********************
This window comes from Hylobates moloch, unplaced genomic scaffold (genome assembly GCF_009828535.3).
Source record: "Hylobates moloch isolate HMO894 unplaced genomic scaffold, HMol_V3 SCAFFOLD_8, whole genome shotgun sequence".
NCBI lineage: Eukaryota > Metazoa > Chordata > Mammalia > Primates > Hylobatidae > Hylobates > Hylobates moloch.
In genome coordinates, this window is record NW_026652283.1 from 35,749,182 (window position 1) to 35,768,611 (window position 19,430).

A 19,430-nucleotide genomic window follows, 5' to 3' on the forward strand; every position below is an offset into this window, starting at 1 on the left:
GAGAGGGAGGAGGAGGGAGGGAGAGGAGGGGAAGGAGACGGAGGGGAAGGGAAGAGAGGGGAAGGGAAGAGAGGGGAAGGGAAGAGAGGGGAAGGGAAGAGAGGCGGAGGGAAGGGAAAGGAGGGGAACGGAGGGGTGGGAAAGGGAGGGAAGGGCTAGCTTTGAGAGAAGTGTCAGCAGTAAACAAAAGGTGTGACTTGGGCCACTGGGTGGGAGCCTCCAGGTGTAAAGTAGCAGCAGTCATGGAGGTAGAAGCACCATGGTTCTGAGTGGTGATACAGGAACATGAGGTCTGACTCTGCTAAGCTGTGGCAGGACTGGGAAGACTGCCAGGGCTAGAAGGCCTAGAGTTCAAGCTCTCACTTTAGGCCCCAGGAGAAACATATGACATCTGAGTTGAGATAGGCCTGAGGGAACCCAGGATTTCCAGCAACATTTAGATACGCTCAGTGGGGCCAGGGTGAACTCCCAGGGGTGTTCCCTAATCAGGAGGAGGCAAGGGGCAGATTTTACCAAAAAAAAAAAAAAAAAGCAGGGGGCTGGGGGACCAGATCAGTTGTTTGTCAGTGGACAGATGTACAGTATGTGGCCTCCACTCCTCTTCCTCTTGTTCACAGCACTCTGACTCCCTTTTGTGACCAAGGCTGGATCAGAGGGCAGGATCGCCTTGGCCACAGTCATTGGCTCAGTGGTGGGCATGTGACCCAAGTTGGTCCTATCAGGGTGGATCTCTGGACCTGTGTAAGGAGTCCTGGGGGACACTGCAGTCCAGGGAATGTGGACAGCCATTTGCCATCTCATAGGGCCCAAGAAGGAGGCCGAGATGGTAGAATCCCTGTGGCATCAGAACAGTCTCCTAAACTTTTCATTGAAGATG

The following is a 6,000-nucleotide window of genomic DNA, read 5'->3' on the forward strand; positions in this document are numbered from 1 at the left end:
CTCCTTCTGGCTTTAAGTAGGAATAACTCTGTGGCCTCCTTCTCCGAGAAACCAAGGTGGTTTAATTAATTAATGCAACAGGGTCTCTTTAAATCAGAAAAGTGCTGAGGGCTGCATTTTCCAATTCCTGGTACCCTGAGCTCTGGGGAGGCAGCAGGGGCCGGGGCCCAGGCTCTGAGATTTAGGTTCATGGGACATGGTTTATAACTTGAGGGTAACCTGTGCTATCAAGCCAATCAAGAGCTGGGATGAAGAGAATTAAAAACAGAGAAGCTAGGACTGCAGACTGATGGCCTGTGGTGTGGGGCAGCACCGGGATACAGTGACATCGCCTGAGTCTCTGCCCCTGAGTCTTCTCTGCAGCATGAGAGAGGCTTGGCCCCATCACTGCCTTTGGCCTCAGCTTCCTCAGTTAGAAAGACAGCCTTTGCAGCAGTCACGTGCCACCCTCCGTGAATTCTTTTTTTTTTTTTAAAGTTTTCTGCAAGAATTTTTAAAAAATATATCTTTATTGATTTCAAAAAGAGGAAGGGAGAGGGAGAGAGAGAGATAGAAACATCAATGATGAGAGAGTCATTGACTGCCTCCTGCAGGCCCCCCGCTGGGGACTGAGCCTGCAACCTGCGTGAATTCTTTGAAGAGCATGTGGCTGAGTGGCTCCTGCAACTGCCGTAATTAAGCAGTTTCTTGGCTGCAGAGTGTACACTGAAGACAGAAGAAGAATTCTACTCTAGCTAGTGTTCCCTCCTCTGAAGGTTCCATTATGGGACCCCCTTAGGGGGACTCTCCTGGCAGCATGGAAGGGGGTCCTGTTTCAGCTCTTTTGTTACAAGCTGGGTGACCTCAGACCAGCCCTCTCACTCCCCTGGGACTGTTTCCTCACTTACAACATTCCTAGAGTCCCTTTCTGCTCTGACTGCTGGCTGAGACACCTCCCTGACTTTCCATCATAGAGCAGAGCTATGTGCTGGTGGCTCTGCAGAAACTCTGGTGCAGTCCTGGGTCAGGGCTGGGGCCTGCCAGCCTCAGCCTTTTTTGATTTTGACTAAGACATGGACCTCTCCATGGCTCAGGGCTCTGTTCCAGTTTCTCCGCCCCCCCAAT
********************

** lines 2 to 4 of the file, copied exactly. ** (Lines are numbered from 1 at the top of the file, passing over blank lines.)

Source record: "Hylobates moloch isolate HMO894 unplaced genomic scaffold, HMol_V3 SCAFFOLD_8, whole genome shotgun sequence".
NCBI lineage: Eukaryota > Metazoa > Chordata > Mammalia > Primates > Hylobatidae > Hylobates > Hylobates moloch.
In genome coordinates, this window is record NW_026652283.1 from 35,749,182 (window position 1) to 35,768,611 (window position 19,430).